There’s no doubt that BC Ferries will be looking long and hard at how to recover that situation. And so will the government. Government’s target of a $400,000 net saving still has to be met, but with fuel consumption up and revenue down, the gap is all too clear. Something has to give – and it looks like our four FAC volunteers could be caught in the hot seat once more.

The FAC has asked BC Ferries for early discussions about any potential schedule change. BC Ferries has assured the FAC that whatever is proposed will be opened up for community input before a decision is made. The FAC’s task is to make sure that happens. Last time the government was in the driving seat; this time it’s BC Ferries – though you can be sure that the Minister will still be there in spirit, pulling the strings.

Next month, BC Ferries must submit a ten year financial plan to the Ferry Commissioner – the first stage of an 18-month process that will ultimately determine the shape of ferry services for the four years starting April 2016. The Ferry Commissioner’s responsibility is to determine the scale of future fare increases and the extent to which further cuts will be necessary to balance the books.

As ever, the pressure is on. The FAC volunteers may be small cogs in a very large wheel, but will continue to fight the community’s corner to protect our ferry service. Hodgkins says “A further squeeze is inevitable, but we’ve seen what’s happened when the daytime service is squeezed”. “Next time we need to be better informed, and be prepared to look for a more creative solution – one that actually works”.

It’s not all plain sailing in Washington

As Gabriolans struggle on with the recently-imposed ferry cuts, we’re often reminded that things are so different at Washington State Ferries.

True, the differences are real enough. But they’re not enjoying the best of times there either. In the past week alone, two Washington State ferries have been pulled from service and the 60-year old ferry “Evergreen State” has been plucked out of mothballs to fill some of the gaps.

WENATCHEE_WSF

Photo by M L Jacobs for MarineTraffic.com

Earlier this week, the 202-vehicle Jumbo Class ferry WSF Wenatchee limped into drydock in Vancouver under a Canadian flag for urgent repairs to her main sterntubes, which were leaking. The North Vancouver shipyards were the nearest drydock facility available.

On the same day, Wenatchee’s sister ship WSF Tacoma was left drifting in Puget Sound with 138 vehicles and 405 passengers on board after suffering a complete engine failure. She was eventually towed into Bainbridge Island.

The Wenatchee is due to return to service this weekend, but in the meantime, there have been cancellations on several WSF routes and no  service at all on the Sidney, BC – Anacortes run either yesterday or today.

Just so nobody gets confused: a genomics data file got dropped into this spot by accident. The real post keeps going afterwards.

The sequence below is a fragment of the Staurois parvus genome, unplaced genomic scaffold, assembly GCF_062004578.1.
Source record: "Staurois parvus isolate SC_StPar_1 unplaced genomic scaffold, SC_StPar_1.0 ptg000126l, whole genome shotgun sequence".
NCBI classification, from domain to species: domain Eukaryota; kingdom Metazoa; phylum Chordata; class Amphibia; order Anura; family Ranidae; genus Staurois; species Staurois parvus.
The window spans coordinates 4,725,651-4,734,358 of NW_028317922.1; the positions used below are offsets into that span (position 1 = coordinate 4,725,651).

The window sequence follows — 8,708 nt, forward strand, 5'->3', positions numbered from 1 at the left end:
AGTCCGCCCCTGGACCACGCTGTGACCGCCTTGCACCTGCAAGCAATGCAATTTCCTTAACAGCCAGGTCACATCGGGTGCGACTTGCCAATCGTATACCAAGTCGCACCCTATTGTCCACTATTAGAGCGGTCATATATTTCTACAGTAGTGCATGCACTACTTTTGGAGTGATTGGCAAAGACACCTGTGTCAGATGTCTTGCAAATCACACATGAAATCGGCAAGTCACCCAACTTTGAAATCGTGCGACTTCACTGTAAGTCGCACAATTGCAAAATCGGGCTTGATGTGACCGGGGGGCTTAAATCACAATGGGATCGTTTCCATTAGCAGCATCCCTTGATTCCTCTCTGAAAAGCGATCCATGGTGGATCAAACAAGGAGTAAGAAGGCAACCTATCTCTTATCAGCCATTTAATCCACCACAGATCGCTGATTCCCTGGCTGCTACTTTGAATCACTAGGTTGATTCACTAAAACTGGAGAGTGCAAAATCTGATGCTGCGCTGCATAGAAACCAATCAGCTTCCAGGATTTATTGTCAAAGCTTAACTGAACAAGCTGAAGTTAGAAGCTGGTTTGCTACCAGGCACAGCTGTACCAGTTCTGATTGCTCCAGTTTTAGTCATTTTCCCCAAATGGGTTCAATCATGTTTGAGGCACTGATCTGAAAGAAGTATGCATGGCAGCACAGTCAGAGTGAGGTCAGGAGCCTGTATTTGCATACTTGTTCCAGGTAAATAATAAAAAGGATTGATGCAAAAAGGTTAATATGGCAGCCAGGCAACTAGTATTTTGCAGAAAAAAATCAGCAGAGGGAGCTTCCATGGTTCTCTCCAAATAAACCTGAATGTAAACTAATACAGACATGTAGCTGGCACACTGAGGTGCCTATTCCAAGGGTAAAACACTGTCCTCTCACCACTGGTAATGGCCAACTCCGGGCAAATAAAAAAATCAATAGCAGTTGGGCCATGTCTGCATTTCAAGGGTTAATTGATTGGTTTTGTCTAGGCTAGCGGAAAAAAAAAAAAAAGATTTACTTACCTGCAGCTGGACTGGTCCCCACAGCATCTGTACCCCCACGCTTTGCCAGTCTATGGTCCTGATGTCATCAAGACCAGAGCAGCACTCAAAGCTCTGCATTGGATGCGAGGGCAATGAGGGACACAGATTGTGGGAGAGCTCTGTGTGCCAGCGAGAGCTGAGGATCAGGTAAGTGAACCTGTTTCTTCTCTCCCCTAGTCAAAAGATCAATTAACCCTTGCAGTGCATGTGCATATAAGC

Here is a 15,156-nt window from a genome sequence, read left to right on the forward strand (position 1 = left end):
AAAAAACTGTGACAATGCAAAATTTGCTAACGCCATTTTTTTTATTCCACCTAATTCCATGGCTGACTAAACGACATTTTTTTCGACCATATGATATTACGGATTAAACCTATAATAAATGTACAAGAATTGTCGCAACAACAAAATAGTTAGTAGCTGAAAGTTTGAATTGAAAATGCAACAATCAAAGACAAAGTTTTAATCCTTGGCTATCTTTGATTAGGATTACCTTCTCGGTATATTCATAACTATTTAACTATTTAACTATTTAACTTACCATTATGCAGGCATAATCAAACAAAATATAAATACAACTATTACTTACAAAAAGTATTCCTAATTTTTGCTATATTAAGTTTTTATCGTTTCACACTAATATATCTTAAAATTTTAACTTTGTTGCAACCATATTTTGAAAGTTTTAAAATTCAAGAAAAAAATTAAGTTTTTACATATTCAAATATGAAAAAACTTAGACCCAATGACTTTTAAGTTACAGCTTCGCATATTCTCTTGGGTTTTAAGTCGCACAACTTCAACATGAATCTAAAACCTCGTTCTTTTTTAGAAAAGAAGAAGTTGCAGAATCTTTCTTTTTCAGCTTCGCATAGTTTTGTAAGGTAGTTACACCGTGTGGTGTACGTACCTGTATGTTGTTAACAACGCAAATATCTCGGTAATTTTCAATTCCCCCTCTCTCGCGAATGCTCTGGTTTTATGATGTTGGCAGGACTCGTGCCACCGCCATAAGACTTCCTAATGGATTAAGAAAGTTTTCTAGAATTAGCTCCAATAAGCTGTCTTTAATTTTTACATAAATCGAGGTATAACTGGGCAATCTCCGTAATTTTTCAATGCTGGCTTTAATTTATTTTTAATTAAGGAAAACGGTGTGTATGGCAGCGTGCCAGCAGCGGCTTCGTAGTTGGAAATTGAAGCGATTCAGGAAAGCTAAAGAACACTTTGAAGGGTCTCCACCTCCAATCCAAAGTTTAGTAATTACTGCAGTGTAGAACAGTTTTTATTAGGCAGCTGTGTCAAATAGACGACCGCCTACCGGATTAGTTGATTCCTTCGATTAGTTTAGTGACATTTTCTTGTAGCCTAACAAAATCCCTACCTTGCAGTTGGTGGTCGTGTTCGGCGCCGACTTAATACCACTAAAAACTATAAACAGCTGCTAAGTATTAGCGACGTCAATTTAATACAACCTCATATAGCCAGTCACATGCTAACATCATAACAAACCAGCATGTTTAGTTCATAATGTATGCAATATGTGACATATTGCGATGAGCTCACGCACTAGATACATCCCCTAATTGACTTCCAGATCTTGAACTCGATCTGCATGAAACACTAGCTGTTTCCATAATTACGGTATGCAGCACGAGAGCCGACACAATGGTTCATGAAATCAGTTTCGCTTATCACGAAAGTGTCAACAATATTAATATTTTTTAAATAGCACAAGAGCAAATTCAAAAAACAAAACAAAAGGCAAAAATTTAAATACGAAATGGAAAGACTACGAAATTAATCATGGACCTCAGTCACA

Getting the message across……

IMG_3293

New traffic signs have now been erected on Taylor Bay Road, directing ferry traffic that cannot join the line-up at the regular turn-around point to continue to the junction with Ivory Way (the campground entrance) where the gravel area has now been cleared and levelled to allow U-turns.

IMG_3301There are also signs on the narrow section where Taylor Bay Road crosses Mallett Creek, reminding drivers not to queue along this short section.

The Ferry Advisory Committee welcomes these new signs as an important reminder of how hazardous this length of road can be if drivers make U-turns close to a blind corner.

Now it’s up to Gabriolans to lead by example.

New traffic signs proposed on Taylor Bay Road

Proposals for new traffic signs to improve safety for drivers joining the ferry line-up have been put forward by the Ministry of Transportation and Infrastructure this week. The new signs should be in place within the next few weeks.

The proposals include:

  • A new advisory “U-Turn Route” sign just beyond the existing turning bay
  • An additional “No U-Turn”  sign (ahead of the existing sign) to prevent U-turns on the sharp bends
  • A new “U-Turn Route” sign at Ivory Way junction
  • Clearing and grading the gravel area at the Ivory Way U-Turn point
  • Additional “No parking on Pavement” signs on the narrow section where Taylor Bay Road crosses Mallett Creek.

Click here or on the image below for a full size version.  The FAC welcomes this proposal as the first stage of a safer traffic management plan for ferry traffic on Gabriola and invites feedback from the community on the proposal using the comments box below.

As the busiest time of year approaches, we urge drivers NOT to leave gaps in the ferry line-up – please park close to the vehicle in front of you, so that the line-up stays as short as possible.  We understand that many drivers prefer not to park on the steepest section near the Taylor Bay Road ‘STOP’ sign – that’s fine – but PLEASE don’t leave gaps elsewhere simply so you can park in the sunshine (or shade).

Taylor Bay Road

Summer ferry schedule starts June 25th

The long-awaited extra midday ferry sailings start next Wednesday (June 25) and run through the summer until Friday, September 5.

The revised schedule affects Mondays to Fridays only, with no change to the present schedule on Saturdays or Sundays.

Ferries leaving Gabriola up to 9.50am and from 3.15pm (Monday through Friday)  run at the same times, but after the 9.50am departure, there will then be sailings at 11.00am, 12.10pm and 1.20pm in place of the usual 11.40am and 12.50pm departures.

From Nanaimo,  departures up to 9.15am are unchanged, after which ferries will leave at 10.25am, 11.35am, 12.45pm and 1.55pm (replacing the usual 11.05am, 12.15pm and 1.25pm sailings). The normal schedule resumes with the 3.50pm departure from Nanaimo. On Wednesdays, the 11.35am departure becomes the Dangerous Cargo sailing.

The extra summer sailings were added at the request of the Ferry Advisory Committee.

FAC Chair, John Hodgkins, still expects there to be some overloads during the summer months, particularly on Thursdays and around holiday weekends.